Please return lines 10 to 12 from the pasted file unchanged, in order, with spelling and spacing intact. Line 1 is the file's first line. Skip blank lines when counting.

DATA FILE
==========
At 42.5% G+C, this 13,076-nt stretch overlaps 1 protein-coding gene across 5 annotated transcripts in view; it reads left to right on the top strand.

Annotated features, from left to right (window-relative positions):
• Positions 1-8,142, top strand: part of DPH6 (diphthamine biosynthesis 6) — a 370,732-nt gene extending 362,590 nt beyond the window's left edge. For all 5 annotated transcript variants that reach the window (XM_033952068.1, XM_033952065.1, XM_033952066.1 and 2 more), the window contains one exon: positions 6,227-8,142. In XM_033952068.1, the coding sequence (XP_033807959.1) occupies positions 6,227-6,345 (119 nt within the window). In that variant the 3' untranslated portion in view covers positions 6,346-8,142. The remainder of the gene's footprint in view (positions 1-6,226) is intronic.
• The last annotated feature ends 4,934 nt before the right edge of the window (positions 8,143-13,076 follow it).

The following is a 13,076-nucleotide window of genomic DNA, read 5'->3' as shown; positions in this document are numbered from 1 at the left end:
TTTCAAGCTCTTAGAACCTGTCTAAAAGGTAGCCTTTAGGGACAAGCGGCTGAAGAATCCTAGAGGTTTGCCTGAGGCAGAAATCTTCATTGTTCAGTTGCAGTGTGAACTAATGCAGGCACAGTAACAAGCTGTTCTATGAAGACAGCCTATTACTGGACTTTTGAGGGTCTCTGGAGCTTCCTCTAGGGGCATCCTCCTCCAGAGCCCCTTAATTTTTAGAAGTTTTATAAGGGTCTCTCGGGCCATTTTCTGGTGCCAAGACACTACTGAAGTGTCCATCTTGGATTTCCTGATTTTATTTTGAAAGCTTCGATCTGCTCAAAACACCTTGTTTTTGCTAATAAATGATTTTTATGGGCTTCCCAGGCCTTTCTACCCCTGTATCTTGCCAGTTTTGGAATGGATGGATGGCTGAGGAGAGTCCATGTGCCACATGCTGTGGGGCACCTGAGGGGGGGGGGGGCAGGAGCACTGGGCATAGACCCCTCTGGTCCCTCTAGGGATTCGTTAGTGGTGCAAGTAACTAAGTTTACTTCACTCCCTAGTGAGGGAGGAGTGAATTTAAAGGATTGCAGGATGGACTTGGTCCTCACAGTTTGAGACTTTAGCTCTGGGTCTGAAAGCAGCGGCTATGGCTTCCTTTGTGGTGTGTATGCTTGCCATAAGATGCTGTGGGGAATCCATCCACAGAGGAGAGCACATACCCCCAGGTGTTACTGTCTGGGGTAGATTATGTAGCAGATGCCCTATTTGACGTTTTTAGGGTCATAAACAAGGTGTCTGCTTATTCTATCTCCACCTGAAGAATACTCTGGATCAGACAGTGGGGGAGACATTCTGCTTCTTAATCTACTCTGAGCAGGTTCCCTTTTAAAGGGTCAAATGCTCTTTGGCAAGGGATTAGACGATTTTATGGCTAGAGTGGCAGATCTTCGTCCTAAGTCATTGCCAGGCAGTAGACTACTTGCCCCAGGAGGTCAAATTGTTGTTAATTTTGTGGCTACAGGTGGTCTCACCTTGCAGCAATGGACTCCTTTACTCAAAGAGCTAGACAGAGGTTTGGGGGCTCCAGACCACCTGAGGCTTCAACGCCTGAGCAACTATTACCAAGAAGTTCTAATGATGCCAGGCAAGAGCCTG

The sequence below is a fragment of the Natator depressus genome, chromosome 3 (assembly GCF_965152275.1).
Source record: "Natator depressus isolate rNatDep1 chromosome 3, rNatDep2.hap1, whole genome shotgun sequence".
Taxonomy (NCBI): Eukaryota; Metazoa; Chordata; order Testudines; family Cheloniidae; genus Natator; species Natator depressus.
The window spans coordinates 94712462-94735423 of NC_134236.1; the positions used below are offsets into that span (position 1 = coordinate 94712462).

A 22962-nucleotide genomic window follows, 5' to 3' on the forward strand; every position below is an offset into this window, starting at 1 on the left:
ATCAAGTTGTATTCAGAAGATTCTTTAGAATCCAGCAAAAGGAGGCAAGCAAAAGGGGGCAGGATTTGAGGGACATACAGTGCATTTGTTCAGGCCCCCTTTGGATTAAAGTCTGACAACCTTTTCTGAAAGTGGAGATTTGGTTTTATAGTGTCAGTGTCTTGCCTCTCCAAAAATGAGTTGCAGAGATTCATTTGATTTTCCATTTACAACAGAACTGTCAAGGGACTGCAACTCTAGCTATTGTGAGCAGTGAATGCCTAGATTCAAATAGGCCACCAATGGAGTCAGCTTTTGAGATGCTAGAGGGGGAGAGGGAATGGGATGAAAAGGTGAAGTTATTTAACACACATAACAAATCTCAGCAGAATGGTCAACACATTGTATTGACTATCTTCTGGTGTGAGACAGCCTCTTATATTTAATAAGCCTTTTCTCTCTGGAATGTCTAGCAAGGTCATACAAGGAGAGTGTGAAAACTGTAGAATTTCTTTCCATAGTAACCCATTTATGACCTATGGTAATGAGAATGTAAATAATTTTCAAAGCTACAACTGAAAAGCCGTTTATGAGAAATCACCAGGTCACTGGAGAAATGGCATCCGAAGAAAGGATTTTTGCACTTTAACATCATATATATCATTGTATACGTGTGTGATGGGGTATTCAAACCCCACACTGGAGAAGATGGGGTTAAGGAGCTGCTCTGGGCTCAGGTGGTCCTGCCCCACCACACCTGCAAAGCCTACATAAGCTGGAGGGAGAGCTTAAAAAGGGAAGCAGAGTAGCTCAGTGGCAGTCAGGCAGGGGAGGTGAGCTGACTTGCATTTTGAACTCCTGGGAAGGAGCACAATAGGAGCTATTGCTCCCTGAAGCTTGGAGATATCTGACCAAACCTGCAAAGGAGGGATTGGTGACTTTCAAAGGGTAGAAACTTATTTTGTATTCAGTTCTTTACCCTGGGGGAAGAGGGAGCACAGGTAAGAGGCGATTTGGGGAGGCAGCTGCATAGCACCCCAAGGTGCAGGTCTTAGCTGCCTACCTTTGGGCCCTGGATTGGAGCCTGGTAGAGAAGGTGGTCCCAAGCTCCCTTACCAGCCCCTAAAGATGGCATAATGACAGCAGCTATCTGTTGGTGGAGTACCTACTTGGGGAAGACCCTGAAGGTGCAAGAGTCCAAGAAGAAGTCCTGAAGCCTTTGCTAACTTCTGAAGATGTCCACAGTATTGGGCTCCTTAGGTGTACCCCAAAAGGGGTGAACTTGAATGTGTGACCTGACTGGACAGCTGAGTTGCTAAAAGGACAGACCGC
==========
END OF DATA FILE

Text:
The window spans coordinates 94712462-94735423 of NC_134236.1; the positions used below are offsets into that span (position 1 = coordinate 94712462).

A 22962-nucleotide genomic window follows, 5' to 3' on the forward strand; every position below is an offset into this window, starting at 1 on the left:
ATCAAGTTGTATTCAGAAGATTCTTTAGAATCCAGCAAAAGGAGGCAAGCAAAAGGGGGCAGGATTTGAGGGACATACAGTGCATTTGTTCAGGCCCCCTTTGGATTAAAGTCTGACAACCTTTTCTGAAAGTGGAGATTTGGTTTTATAGTGTCAGTGTCTTGCCTCTCCAAAAATGAGTTGCAGAGATTCATTTGATTTTCCATTTACAACAGAACTGTCAAGGGACTGCAACTCTAGCTATTGTGAGCAGTGAATGCCTAGATTCAAATAGGCCACCAATGGAGTCAGCTTTTGAGATGCTAGAGGGGGAGAGGGAATGGGATGAAAAGGTGAAGTTATTTAACACACATAACAAATCTCAGCAGAATGGTCAACACATTGTATTGACTATCTTCTGGTGTGAGACAGCCTCTTATATTTAATAAGCCTTTTCTCTCTGGAATGTCTAGCAAGGTCATACAAGGAGAGTGTGAAAACTGTAGAATTTCTTTCCATAGTAACCCATTTATGACCTATGGTAATGAGAATGTAAATAATTTTCAAAGCTACAACTGAAAAGCCGTTTATGAGAAATCACCAGGTCACTGGAGAAATGGCATCCGAAGAAAGGATTTTTGCACTTTAACATCATATATATCATTGTATACGTGTGTGATGGGGTATTCAAACCCCACACTGGAGAAGATGGGGTTAAGGAGCTGCTCTGGGCTCAGGTGGTCCTGCCCCACCACACCTGCAAAGCCTACATAAGCTGGAGGGAGAGCTTAAAAAGGGAAGCAGAGTAGCTCAGTGGCAGTCAGGCAGGGGAGGTGAGCTGACTTGCATTTTGAACTCCTGGGAAGGAGCACAATAGGAGCTATTGCTCCCTGAAGCTTGGAGATATCTGACCAAACCTGCAAAGGAGGGATTGGTGACTTTCAAAGGGTAGAAACTTATTTTGTATTCAGTTCTTTACCCTGGGGGAAGAGGGAGCACAGGTAAGAGGCGATTTGGGGAGGCAGCTGCATAGCACCCCAAGGTGCAGGTCTTAGCTGCCTACCTTTGGGCCCTGGATTGGAGCCTGGTAGAGAAGGTGGTCCCAAGCTCCCTTACCAGCCCCTAAAGATGGCATAATGACAGCAGCTATCTGTTGGTGGAGTACCTACTTGGGGAAGACCCTGAAGGTGCAAGAGTCCAAGAAGAAGTCCTGAAGCCTTTGCTAACTTCTGAAGATGTCCACAGTATTGGGCTCCTTAGGTGTACCCCAAAAGGGGTGAACTTGAATGTGTGACCTGACTGGACAGCTGAGTTGCTAAAAGGACAGACCGC